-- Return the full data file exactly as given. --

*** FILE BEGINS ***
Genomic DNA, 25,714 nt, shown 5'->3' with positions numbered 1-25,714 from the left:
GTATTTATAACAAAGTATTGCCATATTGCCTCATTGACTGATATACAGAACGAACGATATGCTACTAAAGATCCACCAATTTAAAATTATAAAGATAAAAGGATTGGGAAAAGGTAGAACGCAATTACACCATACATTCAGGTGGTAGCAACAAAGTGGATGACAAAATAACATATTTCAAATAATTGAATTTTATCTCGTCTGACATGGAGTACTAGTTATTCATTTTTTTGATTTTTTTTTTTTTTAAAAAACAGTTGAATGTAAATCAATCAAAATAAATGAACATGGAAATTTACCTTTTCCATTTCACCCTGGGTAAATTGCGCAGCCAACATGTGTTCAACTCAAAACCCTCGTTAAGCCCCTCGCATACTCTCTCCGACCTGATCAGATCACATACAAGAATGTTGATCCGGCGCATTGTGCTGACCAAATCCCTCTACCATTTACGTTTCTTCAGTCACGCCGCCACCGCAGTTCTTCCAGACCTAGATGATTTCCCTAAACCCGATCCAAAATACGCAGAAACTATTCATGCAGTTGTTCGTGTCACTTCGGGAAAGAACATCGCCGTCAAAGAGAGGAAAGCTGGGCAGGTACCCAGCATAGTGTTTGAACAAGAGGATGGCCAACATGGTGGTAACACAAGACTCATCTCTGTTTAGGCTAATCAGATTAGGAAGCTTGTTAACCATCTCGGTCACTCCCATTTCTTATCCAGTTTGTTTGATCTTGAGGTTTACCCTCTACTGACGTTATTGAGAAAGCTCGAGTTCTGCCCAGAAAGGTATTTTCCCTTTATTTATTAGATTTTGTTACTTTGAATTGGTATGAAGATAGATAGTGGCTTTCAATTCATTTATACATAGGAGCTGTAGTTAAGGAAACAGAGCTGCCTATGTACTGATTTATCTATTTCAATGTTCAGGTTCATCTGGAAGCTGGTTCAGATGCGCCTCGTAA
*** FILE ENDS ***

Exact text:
Genomic DNA, 25,714 nt, shown 5'->3' with positions numbered 1-25,714 from the left:
GTATTTATAACAAAGTATTGCCATATTGCCTCATTGACTGATATACAGAACGAACGATATGCTACTAAAGATCCACCAATTTAAAATTATAAAGATAAAAGGATTGGGAAAAGGTAGAACGCAATTACACCATACATTCAGGTGGTAGCAACAAAGTGGATGACAAAATAACATATTTCAAATAATTGAATTTTATCTCGTCTGACATGGAGTACTAGTTATTCATTTTTTTGATTTTTTTTTTTTTTAAAAAACAGTTGAATGTAAATCAATCAAAATAAATGAACATGGAAATTTACCTTTTCCATTTCACCCTGGGTAAATTGCGCAGCCAACATGTGTTCAACTCAAAACCCTCGTTAAGCCCCTCGCATACTCTCTCCGACCTGATCAGATCACATACAAGAATGTTGATCCGGCGCATTGTGCTGACCAAATCCCTCTACCATTTACGTTTCTTCAGTCACGCCGCCACCGCAGTTCTTCCAGACCTAGATGATTTCCCTAAACCCGATCCAAAATACGCAGAAACTATTCATGCAGTTGTTCGTGTCACTTCGGGAAAGAACATCGCCGTCAAAGAGAGGAAAGCTGGGCAGGTACCCAGCATAGTGTTTGAACAAGAGGATGGCCAACATGGTGGTAACACAAGACTCATCTCTGTTTAGGCTAATCAGATTAGGAAGCTTGTTAACCATCTCGGTCACTCCCATTTCTTATCCAGTTTGTTTGATCTTGAGGTTTACCCTCTACTGACGTTATTGAGAAAGCTCGAGTTCTGCCCAGAAAGGTATTTTCCCTTTATTTATTAGATTTTGTTACTTTGAATTGGTATGAAGATAGATAGTGGCTTTCAATTCATTTATACATAGGAGCTGTAGTTAAGGAAACAGAGCTGCCTATGTACTGATTTATCTATTTCAATGTTCAGGTTCATCTGGAAGCTGGTTCAGATGCGCCTCGTAA